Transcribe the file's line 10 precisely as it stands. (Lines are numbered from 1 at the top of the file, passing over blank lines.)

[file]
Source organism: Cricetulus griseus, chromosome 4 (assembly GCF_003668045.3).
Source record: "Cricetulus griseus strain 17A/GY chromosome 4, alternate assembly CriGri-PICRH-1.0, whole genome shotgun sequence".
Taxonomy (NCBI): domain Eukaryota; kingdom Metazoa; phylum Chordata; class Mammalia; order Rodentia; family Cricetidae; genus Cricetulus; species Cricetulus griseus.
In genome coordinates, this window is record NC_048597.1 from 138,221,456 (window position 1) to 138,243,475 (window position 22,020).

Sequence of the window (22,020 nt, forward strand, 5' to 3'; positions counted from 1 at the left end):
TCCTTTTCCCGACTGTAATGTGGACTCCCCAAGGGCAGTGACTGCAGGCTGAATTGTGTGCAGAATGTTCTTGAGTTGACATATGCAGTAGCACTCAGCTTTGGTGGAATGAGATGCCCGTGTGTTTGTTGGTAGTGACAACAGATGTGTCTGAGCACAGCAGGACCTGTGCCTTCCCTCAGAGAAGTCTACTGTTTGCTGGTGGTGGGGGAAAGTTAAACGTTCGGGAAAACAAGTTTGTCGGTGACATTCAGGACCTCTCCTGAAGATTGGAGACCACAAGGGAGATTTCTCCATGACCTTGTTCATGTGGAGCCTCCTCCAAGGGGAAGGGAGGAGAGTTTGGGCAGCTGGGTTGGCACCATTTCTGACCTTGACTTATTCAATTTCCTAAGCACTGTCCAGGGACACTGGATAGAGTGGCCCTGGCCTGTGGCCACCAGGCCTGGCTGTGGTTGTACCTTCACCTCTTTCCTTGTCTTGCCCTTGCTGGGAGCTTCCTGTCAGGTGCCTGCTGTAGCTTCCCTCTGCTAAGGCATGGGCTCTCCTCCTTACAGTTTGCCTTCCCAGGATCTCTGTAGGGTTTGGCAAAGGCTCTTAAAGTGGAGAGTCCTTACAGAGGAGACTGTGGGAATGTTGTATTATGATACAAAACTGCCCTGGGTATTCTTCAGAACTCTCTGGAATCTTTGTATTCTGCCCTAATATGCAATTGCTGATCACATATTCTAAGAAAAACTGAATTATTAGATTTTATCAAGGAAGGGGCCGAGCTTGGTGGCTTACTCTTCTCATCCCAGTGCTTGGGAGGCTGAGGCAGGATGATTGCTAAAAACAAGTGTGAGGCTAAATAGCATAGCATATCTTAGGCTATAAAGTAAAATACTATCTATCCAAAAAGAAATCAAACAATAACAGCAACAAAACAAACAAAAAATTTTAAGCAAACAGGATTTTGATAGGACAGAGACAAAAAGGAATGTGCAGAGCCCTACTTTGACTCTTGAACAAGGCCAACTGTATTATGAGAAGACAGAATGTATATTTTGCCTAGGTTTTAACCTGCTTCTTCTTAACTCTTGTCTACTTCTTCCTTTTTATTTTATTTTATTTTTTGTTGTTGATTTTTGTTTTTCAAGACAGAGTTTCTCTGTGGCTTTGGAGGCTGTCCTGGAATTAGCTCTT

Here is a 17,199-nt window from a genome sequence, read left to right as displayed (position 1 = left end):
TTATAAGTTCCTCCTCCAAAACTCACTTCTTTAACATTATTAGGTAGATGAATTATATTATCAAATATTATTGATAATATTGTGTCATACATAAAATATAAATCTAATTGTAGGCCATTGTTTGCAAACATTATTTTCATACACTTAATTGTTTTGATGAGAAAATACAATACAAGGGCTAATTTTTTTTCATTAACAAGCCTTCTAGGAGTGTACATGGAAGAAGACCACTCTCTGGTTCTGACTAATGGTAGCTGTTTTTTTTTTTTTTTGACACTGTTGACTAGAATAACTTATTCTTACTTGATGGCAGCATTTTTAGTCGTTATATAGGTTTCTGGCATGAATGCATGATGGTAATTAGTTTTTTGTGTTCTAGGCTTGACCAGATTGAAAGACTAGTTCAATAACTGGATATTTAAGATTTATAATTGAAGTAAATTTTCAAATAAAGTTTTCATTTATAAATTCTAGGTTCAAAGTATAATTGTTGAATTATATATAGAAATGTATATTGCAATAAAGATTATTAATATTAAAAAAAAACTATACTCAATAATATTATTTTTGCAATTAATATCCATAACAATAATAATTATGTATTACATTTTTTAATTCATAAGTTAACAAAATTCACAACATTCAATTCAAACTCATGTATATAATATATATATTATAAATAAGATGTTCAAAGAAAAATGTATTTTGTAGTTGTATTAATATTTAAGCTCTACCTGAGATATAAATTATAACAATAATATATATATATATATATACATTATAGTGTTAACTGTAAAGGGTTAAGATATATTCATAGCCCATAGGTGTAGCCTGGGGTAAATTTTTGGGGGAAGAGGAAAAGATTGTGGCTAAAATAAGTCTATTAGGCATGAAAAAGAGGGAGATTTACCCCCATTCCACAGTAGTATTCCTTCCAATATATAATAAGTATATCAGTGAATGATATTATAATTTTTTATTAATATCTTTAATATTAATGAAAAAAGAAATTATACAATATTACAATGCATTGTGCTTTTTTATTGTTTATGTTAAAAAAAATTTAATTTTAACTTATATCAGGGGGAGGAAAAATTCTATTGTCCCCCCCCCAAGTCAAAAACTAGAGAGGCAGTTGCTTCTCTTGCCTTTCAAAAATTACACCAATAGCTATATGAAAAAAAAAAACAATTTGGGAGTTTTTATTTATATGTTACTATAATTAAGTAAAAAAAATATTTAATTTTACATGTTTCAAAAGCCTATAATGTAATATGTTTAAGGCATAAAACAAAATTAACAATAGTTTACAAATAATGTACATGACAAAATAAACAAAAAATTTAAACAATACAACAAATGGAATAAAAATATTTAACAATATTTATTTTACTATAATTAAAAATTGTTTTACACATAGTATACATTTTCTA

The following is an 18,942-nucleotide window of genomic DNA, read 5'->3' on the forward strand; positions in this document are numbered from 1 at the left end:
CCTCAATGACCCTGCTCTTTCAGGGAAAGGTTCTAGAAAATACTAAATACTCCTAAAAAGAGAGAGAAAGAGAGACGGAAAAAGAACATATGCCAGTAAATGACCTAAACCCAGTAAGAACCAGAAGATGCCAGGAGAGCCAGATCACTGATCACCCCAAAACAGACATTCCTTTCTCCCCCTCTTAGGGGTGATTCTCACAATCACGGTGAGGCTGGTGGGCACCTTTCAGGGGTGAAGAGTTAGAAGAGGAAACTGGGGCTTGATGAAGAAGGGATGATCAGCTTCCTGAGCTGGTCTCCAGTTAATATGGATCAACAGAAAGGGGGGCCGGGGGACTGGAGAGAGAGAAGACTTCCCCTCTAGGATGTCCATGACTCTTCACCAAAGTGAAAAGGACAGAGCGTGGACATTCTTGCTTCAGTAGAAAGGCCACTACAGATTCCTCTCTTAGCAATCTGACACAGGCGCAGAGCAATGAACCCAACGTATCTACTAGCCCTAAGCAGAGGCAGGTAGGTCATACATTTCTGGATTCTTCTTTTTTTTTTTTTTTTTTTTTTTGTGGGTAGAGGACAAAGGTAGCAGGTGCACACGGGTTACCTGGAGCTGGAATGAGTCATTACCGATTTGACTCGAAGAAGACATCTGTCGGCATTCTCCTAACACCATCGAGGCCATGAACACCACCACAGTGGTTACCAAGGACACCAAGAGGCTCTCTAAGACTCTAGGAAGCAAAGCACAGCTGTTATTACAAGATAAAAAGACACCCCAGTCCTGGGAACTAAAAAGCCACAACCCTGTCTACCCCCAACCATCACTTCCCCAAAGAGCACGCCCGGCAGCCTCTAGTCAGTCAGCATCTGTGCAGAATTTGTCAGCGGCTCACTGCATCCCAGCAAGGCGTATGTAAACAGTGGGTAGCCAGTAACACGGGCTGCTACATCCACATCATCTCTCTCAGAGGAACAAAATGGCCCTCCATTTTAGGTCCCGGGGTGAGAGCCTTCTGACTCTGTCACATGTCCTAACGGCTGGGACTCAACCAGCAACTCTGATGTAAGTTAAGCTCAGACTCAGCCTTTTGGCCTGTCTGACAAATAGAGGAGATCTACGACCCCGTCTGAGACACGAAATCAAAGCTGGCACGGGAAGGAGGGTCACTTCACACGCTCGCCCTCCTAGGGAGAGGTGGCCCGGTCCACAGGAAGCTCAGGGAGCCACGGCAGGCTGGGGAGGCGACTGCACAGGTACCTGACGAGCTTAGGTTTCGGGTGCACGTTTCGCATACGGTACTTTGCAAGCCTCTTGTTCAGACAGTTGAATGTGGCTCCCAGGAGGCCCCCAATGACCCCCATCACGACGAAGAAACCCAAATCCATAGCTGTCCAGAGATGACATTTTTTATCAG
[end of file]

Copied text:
CCTCAATGACCCTGCTCTTTCAGGGAAAGGTTCTAGAAAATACTAAATACTCCTAAAAAGAGAGAGAAAGAGAGACGGAAAAAGAACATATGCCAGTAAATGACCTAAACCCAGTAAGAACCAGAAGATGCCAGGAGAGCCAGATCACTGATCACCCCAAAACAGACATTCCTTTCTCCCCCTCTTAGGGGTGATTCTCACAATCACGGTGAGGCTGGTGGGCACCTTTCAGGGGTGAAGAGTTAGAAGAGGAAACTGGGGCTTGATGAAGAAGGGATGATCAGCTTCCTGAGCTGGTCTCCAGTTAATATGGATCAACAGAAAGGGGGGCCGGGGGACTGGAGAGAGAGAAGACTTCCCCTCTAGGATGTCCATGACTCTTCACCAAAGTGAAAAGGACAGAGCGTGGACATTCTTGCTTCAGTAGAAAGGCCACTACAGATTCCTCTCTTAGCAATCTGACACAGGCGCAGAGCAATGAACCCAACGTATCTACTAGCCCTAAGCAGAGGCAGGTAGGTCATACATTTCTGGATTCTTCTTTTTTTTTTTTTTTTTTTTTTTGTGGGTAGAGGACAAAGGTAGCAGGTGCACACGGGTTACCTGGAGCTGGAATGAGTCATTACCGATTTGACTCGAAGAAGACATCTGTCGGCATTCTCCTAACACCATCGAGGCCATGAACACCACCACAGTGGTTACCAAGGACACCAAGAGGCTCTCTAAGACTCTAGGAAGCAAAGCACAGCTGTTATTACAAGATAAAAAGACACCCCAGTCCTGGGAACTAAAAAGCCACAACCCTGTCTACCCCCAACCATCACTTCCCCAAAGAGCACGCCCGGCAGCCTCTAGTCAGTCAGCATCTGTGCAGAATTTGTCAGCGGCTCACTGCATCCCAGCAAGGCGTATGTAAACAGTGGGTAGCCAGTAACACGGGCTGCTACATCCACATCATCTCTCTCAGAGGAACAAAATGGCCCTCCATTTTAGGTCCCGGGGTGAGAGCCTTCTGACTCTGTCACATGTCCTAACGGCTGGGACTCAACCAGCAACTCTGATGTAAGTTAAGCTCAGACTCAGCCTTTTGGCCTGTCTGACAAATAGAGGAGATCTACGACCCCGTCTGAGACACGAAATCAAAGCTGGCACGGGAAGGAGGGTCACTTCACACGCTCGCCCTCCTAGGGAGAGGTGGCCCGGTCCACAGGAAGCTCAGGGAGCCACGGCAGGCTGGGGAGGCGACTGCACAGGTACCTGACGAGCTTAGGTTTCGGGTGCACGTTTCGCATACGGTACTTTGCAAGCCTCTTGTTCAGACAGTTGAATGTGGCTCCCAGGAGGCCCCCAATGACCCCCATCACGACGAAGAAACCCAAATCCATAGCTGTCCAGAGATGACATTTTTTATCAG